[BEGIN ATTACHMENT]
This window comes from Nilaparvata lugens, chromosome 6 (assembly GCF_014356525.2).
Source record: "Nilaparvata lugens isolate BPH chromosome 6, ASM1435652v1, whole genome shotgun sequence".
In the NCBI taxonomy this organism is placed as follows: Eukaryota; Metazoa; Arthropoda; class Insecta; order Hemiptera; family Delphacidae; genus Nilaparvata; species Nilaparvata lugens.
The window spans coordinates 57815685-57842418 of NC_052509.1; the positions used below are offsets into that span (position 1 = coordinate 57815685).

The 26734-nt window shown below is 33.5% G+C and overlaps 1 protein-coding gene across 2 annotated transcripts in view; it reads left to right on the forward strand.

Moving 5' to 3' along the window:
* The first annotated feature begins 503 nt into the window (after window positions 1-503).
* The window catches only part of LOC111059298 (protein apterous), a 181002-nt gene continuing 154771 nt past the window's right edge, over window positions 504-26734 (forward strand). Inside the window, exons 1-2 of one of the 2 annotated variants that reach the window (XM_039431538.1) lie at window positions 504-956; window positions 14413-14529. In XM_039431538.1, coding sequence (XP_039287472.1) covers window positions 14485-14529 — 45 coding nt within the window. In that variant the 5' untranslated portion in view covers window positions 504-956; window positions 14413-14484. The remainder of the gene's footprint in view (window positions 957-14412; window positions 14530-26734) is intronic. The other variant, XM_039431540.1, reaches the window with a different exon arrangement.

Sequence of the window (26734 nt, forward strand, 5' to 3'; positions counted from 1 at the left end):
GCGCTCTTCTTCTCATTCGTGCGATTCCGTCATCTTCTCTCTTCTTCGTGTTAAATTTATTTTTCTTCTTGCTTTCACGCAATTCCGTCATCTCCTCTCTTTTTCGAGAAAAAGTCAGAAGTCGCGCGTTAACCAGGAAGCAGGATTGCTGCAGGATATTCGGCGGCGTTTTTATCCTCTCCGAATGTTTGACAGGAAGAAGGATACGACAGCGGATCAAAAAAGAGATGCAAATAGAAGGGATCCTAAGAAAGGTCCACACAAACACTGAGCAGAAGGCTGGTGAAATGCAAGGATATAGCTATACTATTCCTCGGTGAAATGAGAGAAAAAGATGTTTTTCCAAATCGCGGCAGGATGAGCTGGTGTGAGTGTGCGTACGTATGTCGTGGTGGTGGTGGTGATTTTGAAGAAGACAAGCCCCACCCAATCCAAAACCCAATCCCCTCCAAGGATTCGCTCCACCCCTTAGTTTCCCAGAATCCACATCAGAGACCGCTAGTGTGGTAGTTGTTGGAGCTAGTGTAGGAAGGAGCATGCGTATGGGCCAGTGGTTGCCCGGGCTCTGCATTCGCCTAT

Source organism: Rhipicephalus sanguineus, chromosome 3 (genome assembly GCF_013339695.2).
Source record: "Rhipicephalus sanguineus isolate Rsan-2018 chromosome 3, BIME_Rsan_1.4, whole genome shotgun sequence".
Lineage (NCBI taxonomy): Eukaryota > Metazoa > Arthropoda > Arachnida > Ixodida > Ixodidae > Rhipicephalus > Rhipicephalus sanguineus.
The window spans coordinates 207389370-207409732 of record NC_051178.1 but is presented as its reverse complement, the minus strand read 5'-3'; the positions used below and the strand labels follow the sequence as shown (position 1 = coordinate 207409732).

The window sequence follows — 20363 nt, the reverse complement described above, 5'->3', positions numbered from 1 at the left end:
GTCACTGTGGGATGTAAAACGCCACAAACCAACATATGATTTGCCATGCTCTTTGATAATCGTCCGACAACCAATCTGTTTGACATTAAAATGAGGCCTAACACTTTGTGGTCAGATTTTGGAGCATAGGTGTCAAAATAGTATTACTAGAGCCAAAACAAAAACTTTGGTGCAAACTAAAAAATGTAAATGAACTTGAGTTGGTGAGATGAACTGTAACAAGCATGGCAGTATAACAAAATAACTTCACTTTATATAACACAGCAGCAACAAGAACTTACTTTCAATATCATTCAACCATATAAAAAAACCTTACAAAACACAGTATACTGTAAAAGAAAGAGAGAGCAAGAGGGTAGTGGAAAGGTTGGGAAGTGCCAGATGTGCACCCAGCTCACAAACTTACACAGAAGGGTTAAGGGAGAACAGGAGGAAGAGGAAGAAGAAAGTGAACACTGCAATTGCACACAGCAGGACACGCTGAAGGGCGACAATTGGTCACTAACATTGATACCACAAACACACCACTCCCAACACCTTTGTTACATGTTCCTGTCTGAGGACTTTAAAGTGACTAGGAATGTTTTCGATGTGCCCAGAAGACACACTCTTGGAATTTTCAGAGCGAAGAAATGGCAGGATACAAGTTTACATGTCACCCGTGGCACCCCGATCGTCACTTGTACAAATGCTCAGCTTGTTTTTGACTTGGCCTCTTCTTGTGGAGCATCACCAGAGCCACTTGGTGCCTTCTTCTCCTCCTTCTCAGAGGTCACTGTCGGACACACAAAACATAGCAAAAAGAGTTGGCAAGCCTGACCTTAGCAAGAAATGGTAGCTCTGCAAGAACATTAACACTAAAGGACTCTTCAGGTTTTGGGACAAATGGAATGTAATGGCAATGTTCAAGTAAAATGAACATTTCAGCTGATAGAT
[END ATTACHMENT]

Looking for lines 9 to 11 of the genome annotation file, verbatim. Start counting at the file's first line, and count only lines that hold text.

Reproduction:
Sequence of the window (26734 nt, forward strand, 5' to 3'; positions counted from 1 at the left end):
GCGCTCTTCTTCTCATTCGTGCGATTCCGTCATCTTCTCTCTTCTTCGTGTTAAATTTATTTTTCTTCTTGCTTTCACGCAATTCCGTCATCTCCTCTCTTTTTCGAGAAAAAGTCAGAAGTCGCGCGTTAACCAGGAAGCAGGATTGCTGCAGGATATTCGGCGGCGTTTTTATCCTCTCCGAATGTTTGACAGGAAGAAGGATACGACAGCGGATCAAAAAAGAGATGCAAATAGAAGGGATCCTAAGAAAGGTCCACACAAACACTGAGCAGAAGGCTGGTGAAATGCAAGGATATAGCTATACTATTCCTCGGTGAAATGAGAGAAAAAGATGTTTTTCCAAATCGCGGCAGGATGAGCTGGTGTGAGTGTGCGTACGTATGTCGTGGTGGTGGTGGTGATTTTGAAGAAGACAAGCCCCACCCAATCCAAAACCCAATCCCCTCCAAGGATTCGCTCCACCCCTTAGTTTCCCAGAATCCACATCAGAGACCGCTAGTGTGGTAGTTGTTGGAGCTAGTGTAGGAAGGAGCATGCGTATGGGCCAGTGGTTGCCCGGGCTCTGCATTCGCCTAT

Source organism: Rhipicephalus sanguineus, chromosome 3 (genome assembly GCF_013339695.2).